Nov 1, 2019

How middle class workers will pay for Medicare for All

Illustration: Sarah Grillo/Axios

Sen. Elizabeth Warren's newly released plan to pay for Medicare for All leaves the middle class financially better off than they are today, but it's not true to say that they won't pay for it at all, experts say.

Between the lines: Employers will directly pay for Medicare for All, and economists predict that this will get passed onto workers through reduced wages — just as employers' costs for private health insurance are passed on today.

Warren's plan, released this morning, would take aggressive health care cost containment measures, lowering its price tag to the federal government.

  • But she still needs to raise $20.5 trillion over a decade — which she says she does with "not one penny in middle-class tax increases."

Reality check: This becomes an issue of semantics. It's true that the middle class won't directly pay any new taxes. And they won't have to pay the individual premiums and out-of-pocket costs that they pay now.

  • But Warren would redirect the trillions of dollars projected to be spent by employers on private health insurance into Medicare for All contributions — which would be collected as taxes.
  • These employers currently pay a portion of workers' premiums, but it's widely assumed by economists that workers ultimately pay for these costs through lower wages.
  • So whether employers are paying a premium contribution or a tax — and Warren's plan is designed for the shift to slightly save money for employers — it's assumed that employees ultimately bear the cost.
  • However, the $11 trillion over 10 years that Americans are expected to pay in individual premium contributions and out-of-pocket spending would disappear, leaving the middle class ultimately better off.

Yes, but: There's plenty of skepticism about Warren's math and some of her revenue streams.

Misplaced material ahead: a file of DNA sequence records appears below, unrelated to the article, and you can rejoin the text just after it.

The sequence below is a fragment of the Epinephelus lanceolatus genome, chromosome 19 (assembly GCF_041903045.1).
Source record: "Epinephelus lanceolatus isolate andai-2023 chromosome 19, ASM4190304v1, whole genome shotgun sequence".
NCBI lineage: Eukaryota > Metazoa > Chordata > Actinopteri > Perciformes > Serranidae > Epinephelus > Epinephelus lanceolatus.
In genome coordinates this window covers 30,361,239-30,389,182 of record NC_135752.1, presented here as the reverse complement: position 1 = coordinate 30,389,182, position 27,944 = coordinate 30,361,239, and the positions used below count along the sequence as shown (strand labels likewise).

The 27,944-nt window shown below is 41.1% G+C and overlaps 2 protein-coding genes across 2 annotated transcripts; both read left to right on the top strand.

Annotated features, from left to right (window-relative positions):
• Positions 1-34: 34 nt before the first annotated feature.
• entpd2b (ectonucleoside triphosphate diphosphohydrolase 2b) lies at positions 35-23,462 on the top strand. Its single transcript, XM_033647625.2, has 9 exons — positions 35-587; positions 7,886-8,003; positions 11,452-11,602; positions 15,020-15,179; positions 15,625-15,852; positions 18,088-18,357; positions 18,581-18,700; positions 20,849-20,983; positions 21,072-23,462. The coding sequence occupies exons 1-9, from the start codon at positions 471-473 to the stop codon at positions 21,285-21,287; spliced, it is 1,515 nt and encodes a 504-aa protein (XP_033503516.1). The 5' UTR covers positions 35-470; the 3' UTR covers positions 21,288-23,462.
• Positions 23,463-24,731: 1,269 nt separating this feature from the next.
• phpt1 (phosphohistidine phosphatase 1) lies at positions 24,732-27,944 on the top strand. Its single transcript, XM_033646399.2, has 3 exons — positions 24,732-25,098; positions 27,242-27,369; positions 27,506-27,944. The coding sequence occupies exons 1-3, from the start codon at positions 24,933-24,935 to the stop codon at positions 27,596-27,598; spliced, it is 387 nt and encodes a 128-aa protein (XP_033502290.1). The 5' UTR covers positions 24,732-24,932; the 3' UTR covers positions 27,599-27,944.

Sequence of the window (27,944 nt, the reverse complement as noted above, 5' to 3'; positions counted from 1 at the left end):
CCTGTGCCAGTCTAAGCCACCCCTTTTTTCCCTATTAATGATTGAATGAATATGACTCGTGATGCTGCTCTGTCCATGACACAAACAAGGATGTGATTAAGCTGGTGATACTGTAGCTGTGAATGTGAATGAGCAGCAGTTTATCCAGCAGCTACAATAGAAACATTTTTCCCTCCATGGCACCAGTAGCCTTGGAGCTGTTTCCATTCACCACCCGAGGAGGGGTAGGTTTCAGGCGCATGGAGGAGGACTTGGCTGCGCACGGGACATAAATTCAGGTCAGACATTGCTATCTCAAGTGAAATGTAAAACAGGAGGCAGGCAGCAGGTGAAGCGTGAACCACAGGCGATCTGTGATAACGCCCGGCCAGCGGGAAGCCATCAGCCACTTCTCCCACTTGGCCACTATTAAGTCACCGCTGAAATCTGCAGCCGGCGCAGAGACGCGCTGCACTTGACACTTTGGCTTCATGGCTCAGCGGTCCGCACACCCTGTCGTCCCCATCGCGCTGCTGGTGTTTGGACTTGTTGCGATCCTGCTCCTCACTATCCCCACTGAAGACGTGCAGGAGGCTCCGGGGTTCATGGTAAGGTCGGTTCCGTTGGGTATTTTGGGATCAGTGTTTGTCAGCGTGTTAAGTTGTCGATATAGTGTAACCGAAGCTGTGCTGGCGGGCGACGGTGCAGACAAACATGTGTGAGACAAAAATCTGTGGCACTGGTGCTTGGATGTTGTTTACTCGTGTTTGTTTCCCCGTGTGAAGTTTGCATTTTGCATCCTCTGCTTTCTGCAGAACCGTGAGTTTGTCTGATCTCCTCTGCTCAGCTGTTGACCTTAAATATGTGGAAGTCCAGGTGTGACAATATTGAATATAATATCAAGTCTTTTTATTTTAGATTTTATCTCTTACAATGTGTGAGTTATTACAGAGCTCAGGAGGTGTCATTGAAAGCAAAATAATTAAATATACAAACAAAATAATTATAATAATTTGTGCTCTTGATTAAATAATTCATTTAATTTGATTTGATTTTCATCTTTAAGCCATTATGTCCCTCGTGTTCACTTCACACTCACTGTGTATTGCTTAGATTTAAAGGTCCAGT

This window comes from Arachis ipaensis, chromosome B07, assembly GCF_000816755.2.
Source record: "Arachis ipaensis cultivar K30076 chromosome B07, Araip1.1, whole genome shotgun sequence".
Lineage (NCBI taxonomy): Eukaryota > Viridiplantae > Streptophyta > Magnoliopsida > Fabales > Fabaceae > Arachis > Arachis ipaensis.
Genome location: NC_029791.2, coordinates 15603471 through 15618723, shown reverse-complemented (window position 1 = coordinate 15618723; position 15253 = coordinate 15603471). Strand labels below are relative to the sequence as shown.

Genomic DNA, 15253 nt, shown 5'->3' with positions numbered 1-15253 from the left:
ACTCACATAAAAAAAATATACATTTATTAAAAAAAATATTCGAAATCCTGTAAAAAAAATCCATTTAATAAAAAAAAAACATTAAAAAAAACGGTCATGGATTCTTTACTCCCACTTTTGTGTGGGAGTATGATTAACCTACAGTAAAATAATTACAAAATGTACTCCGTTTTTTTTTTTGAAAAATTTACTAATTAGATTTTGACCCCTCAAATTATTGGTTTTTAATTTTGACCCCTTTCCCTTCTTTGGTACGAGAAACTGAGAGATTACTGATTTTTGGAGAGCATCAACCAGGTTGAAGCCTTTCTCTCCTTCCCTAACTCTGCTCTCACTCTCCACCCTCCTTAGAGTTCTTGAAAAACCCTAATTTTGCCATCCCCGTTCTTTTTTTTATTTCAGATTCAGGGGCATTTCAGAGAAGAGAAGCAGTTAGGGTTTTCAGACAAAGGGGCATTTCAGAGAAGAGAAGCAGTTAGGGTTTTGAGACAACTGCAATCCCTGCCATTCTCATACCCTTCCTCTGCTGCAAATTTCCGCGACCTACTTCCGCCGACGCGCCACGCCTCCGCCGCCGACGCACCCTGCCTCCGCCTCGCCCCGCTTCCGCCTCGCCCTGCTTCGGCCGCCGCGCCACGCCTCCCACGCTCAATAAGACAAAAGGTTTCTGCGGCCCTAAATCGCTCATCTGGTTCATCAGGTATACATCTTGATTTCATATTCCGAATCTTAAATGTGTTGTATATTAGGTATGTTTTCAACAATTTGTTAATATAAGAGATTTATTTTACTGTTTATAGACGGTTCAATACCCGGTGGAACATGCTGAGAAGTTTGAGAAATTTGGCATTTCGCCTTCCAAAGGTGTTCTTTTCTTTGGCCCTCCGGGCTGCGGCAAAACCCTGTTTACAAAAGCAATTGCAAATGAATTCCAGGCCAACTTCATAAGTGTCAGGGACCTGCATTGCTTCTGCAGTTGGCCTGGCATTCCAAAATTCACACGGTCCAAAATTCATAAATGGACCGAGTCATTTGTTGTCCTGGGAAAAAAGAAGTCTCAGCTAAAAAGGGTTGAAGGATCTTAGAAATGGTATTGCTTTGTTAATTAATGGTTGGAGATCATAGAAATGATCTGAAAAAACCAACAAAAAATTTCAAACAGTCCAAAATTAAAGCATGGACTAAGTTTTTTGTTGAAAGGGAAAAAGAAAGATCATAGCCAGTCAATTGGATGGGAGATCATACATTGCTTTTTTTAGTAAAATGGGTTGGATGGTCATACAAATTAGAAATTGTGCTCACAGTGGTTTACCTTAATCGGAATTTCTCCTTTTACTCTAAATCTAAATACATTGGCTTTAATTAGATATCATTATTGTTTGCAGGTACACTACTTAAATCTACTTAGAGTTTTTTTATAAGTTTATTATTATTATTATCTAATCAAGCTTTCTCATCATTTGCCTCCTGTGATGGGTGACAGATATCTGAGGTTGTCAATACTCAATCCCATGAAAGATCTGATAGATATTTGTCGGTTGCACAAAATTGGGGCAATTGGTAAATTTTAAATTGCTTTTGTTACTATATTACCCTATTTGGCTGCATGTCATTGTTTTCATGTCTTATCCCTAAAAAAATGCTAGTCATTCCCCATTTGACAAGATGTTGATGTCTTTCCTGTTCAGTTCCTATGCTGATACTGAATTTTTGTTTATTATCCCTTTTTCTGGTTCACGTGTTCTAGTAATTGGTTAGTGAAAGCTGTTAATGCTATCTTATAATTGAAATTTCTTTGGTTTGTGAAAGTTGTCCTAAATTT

• And whether her plan would actually improve the health care system — especially in the way she would squeeze various payments to health care industries — is another question. Subscribe to Axios Vitals for more on that on Monday.

Go deeper: Warren releases Medicare for All plan

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Sanders calls his Medicare for All plan "far more" progressive than Warren's

Photo: Justin Sullivan/Getty Images

Sen. Bernie Sanders defended his Medicare for All plan on the campaign trail in Iowa, telling ABC News that it's "much more progressive in terms of protecting the financial well being of middle income families" than Sen. Elizabeth Warren's plan, which she unveiled last week.

Why it matters: Warren has frequently said she's "with Bernie" on Medicare for All, but the health care truce between two of the most progressive candidates in the race seemingly broke with Warren's newly released plan.

Go deeperArrowNov 3, 2019

Elizabeth Warren's "Medicare for All" requires another $20.5 trillion of federal spending

Elizabeth Warren at a rally. Photo: Sean Rayford/Getty Images

Sen. Elizabeth Warren has released her long-awaited plan to pay for "Medicare for All," which she says will put the $11 trillion that would be spent out-of-pocket on health care over 10 years "back in the pockets of American families."

The bottom line: This will be paid for "with targeted spending cuts, new taxes on giant corporations and the richest 1% of Americans, and by cracking down on tax evasion and fraud. Not one penny in middle-class tax increases," the plan states.

Go deeperArrowNov 1, 2019

Warren bets the White House on Medicare for All

Data: NewsWhip; Chart: Chris Canipe/Axios - Note: Hover over the weekly rank on desktop to see articles and interactions for each candidate and issue.

Elizabeth Warren, who rose to the top with big liberal bets, is banking a big slice of her presidential run on full-throated support for Medicare for All. 

Why it matters: Warren is taking a beating on social media after claiming middle class Americans won’t pay higher taxes to fund health care coverage fully paid for by taxpayers, according to data from NewsWhip provided exclusively to Axios. At the same time, her poll numbers nationally are slipping. 

Go deeperArrowNov 7, 2019